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Utah offers immediate, paid treatment for opiate addiction with revolutionary program

(Kristin Murphy, KSL)

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SALT LAKE CITY — It took passing out and finding himself in the emergency room for a younger Jay Webb to finally take control of his life.

"Gradually, my life had spiraled until I reached a crisis point," the recovering drug addict said Thursday. Webb, who suffered a legitimate autoimmune condition for which medication was prescribed, was going back and forth between feeling completely worthless and feeling like he could do anything, with the help of an ever-increasing dose of prescription pain medications.

"To experience the level of peace and euphoria you had at first would require significantly more and more," he said. "And withdrawal brought on physical and emotional pain, extreme panic and this crippling anxiety."

Webb, now 31, quit his job because he couldn't function and his young family was on the edge of destruction.

"You never think it's going to happen to you," he said. "The trajectory I was on … would've led to nowhere good."

When Webb was taken to the emergency room four years ago, a second chance came unexpectedly in the form of another medication — buprenorphine, a different kind of opiate used to safely treat opioid addiction.

"I feel like I'm better than I was before. I can handle what life throws at me," he said. "I have no doubt it saved my life."

Dr. Peter Taillac, an emergency room physician at University of Utah Hospital, said at least 75 adults in Utah have been saved by the same or similar process in the last three months, with the help of the relatively new Opioid Bridge Recovery Program.

They're also twice as likely to show up to subsequent appointments and achieve sobriety, Taillac said.

The bridge program, which is supported by a grant from the Utah Department of Human Services Division of Substance Abuse and Mental Health, is the first of its kind in Utah and is unique because it provides direct access to proven treatment for substance abuse disorder.

A patient suffering with heroin or opioid addiction can go to the emergency room at University of Utah Hospital and receive a one-time, five-day prescription for buprenorphine or suboxone, be immediately connected with a peer counselor and is guaranteed an appointment at the University Neuropsychiatric Institute's Addiction Recovery Clinic, where a long-term plan for recovery can be determined.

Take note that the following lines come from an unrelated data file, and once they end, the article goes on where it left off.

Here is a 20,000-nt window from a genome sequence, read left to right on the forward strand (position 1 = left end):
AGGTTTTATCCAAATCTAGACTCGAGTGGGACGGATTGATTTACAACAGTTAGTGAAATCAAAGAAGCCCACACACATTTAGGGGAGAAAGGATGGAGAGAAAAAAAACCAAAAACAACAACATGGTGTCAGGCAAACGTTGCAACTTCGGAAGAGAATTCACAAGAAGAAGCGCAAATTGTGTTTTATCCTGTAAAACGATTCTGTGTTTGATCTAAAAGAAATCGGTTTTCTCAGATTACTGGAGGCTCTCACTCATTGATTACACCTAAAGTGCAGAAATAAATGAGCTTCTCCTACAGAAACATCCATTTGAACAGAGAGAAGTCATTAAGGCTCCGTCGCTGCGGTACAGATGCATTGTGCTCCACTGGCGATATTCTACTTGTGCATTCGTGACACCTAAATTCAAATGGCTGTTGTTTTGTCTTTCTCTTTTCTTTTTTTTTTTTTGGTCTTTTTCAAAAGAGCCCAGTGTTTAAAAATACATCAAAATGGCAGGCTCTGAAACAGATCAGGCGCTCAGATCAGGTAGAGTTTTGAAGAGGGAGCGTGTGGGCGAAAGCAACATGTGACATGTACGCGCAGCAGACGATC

"This will prevent them from feeling the symptoms of withdrawal from heroin or opiates," Taillac said. "It allows them to skip the next hit and figure out what is next."

The program covers the cost of one month of outpatient treatment for anyone who is uninsured, he said, adding "it's an opportunity to have the support they need to get off of the cycle of addiction they have experienced."

Utah Support Advocates for Recovery Awareness, which provides peer support around the clock, also provides patients with an overdose-reversal naloxone kit should an addict not yet be ready to quit.

"We'll be there for you," said Evan Fields, a peer recovery coach with the advocates group. "We just want to keep you alive until you're ready to get clean. We understand what you're going through."

And Fields, 31, has been there. Buprenorphine, he said, "played a huge role in my life."

A seven-year, intravenous heroin user, Fields didn't get help until his 1-year-old son was taken away from him and put into state custody.

"I had no confidence that I was going to succeed," he recalled on Thursday. "I lost my only reason for living."

With help from available medications, Fields is now a recovering addict and has been sober for five years. He has had to figure out life as a single dad, initially living in his mother's basement, but he has dreams of continuing his education and helping others who are going through what he did.

More than 456 people died of opioid drug overdose in Utah in 2017, according to the state's health department. It's happening at a higher rate than the national average, resulting in what's being called an opioid epidemic in the state.

The goal of the bridge program is to help stabilize patients by making buprenorphine immediately accessible, as well as follow-up treatment that can and has made a difference in people's lives.

Typical barriers to quitting opioid addiction include a lack of access, specifically to those medications that can help lessen the symptoms of addiction and withdrawal. It is usually because of a lack of insurance or geographical location, said Dr. Jeremy Thueson, medical director at the U. Neuropsychiatric Institute.

He said the bridge program is changing all that.

"This program can offer them no interruption in their treatment so they can get off the roller-coaster of intoxication and withdrawal," Thueson said, adding that without addiction, people can "redirect their energy to solving the other problems in their lives."

Taillac said the program has the potential to save more lives than anything else being done in the hospital on any given day.

"It's an opportunity to get your life back," he said. "The door is open — today, tomorrow, and the next day — whenever you're ready."


Wendy Leonard


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